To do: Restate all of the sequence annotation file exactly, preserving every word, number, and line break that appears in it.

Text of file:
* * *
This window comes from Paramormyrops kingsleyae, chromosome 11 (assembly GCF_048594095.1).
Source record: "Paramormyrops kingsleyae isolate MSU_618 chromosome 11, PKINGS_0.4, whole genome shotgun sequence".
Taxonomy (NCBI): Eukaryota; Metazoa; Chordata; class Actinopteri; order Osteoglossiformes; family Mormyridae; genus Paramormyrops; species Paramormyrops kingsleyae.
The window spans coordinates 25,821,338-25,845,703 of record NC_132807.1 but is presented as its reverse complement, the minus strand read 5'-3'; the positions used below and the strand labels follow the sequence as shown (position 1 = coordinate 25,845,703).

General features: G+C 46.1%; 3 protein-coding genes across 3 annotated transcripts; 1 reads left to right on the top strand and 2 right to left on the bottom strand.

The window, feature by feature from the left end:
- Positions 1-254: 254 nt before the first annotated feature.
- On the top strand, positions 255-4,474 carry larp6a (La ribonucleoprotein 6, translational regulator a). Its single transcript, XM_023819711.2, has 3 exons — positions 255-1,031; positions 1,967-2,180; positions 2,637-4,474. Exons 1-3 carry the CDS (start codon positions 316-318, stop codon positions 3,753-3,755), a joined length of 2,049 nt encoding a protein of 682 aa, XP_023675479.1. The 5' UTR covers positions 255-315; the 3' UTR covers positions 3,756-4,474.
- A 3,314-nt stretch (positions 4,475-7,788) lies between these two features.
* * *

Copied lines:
This window comes from Paramormyrops kingsleyae, chromosome 11 (assembly GCF_048594095.1).
Source record: "Paramormyrops kingsleyae isolate MSU_618 chromosome 11, PKINGS_0.4, whole genome shotgun sequence".
Taxonomy (NCBI): Eukaryota; Metazoa; Chordata; class Actinopteri; order Osteoglossiformes; family Mormyridae; genus Paramormyrops; species Paramormyrops kingsleyae.
The window spans coordinates 25,821,338-25,845,703 of record NC_132807.1 but is presented as its reverse complement, the minus strand read 5'-3'; the positions used below and the strand labels follow the sequence as shown (position 1 = coordinate 25,845,703).

General features: G+C 46.1%; 3 protein-coding genes across 3 annotated transcripts; 1 reads left to right on the top strand and 2 right to left on the bottom strand.

The window, feature by feature from the left end:
- Positions 1-254: 254 nt before the first annotated feature.
- On the top strand, positions 255-4,474 carry larp6a (La ribonucleoprotein 6, translational regulator a). Its single transcript, XM_023819711.2, has 3 exons — positions 255-1,031; positions 1,967-2,180; positions 2,637-4,474. Exons 1-3 carry the CDS (start codon positions 316-318, stop codon positions 3,753-3,755), a joined length of 2,049 nt encoding a protein of 682 aa, XP_023675479.1. The 5' UTR covers positions 255-315; the 3' UTR covers positions 3,756-4,474.
- A 3,314-nt stretch (positions 4,475-7,788) lies between these two features.